Yorkshire & Humber manufacturers are seeing a rebound in activity in the first quarter of the year as the domestic and global markets have improved, easing fears of a significant recession for industry this year.
The findings in the Make UK/BDO Q1 Manufacturing Outlook survey show a marked pick up on the picture in the final quarter of 2022. The figures echo the gradual improvements in other data such as the UK and European PMIs which are now only just in negative territory, as well as a strong pick up in demand from China.
According to Make UK and BDO this improvement in Yorkshire & Humber in particular could be down to strong demand in the steel and food and drink sectors where the region has a significant presence, possibly due to investment in infrastructure and construction projects.
Both output and orders picked up in the region with the order balance of +22% especially strong. This was driven primarily by UK orders which ties in with the strength of demand for steel. On the back of this improving picture employers’ intentions to both recruit and invest also improved, albeit from a very negative picture last quarter. Looking forward manufacturers in Yorkshire & Humber are more confident about prospects with output and orders predicted to increase substantially, reflected in further improving job prospects.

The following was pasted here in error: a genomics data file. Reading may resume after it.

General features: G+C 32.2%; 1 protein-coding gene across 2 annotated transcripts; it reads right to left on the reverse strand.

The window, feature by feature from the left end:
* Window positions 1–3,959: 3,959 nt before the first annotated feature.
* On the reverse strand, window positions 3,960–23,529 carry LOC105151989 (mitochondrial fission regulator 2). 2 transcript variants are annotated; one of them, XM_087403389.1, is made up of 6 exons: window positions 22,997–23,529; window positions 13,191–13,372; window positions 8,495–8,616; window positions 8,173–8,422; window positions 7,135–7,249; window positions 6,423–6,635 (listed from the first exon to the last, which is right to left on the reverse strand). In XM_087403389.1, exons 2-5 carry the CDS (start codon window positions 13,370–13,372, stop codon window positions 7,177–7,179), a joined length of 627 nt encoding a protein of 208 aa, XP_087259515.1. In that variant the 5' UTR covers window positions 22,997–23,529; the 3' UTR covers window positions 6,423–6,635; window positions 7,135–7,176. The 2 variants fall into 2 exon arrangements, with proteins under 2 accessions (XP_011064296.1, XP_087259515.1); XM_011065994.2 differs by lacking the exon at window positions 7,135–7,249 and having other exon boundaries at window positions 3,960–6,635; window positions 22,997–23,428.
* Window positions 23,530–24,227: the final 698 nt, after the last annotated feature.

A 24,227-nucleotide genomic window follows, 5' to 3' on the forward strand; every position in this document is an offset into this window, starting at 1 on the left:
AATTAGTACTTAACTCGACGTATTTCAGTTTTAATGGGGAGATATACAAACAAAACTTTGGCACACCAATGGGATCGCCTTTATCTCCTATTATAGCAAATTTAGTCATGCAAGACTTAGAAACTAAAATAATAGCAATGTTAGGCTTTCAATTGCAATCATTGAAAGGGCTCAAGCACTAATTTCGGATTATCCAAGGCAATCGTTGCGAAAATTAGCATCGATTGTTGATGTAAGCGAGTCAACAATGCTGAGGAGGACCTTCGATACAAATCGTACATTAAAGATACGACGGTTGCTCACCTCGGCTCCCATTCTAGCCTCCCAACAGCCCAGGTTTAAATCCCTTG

However, despite the improvement this quarter, Make UK is still cautioning against the worst of conditions being over and is still forecasting a contraction for manufacturing in 2023 as the substantial challenges the sector is facing show few signs of abating.
Dawn Huntrod, region director in the North at Make UK, said: “Manufacturers in Yorkshire & Humber have seen a rebound at the start of the year as conditions have improved in their major markets and business confidence has improved. However, one swallow doesn’t make a summer and it is far too early to say the worst has passed given the significant challenges the economy faces.
“However, the Budget should help boost investment in the short to medium term although ideally, full expensing should be made permanent to better reflect the investment cycle for manufacturers.”
Steve Talbot, head of Manufacturing at BDO in Yorkshire and Humber, added: “Our research with Make UK shows some good news for the region, which ties in with the demand for steel. However, inflationary pressures are continuing to hit UK manufacturers with the increased costs still being passed on.
“UK manufacturers need ongoing certainty on a range of fronts, including long-term energy support, and assistance to attract a sustainable workforce. The recent government announcements do little to address the immediate threats to UK manufacturers resulting from high energy costs.”
In terms of overall output this year Make UK is forecasting a contraction of -3.3% (a slight improvement from -4.4% forecast at the end of last year) and growth of just 0.8% in 2024.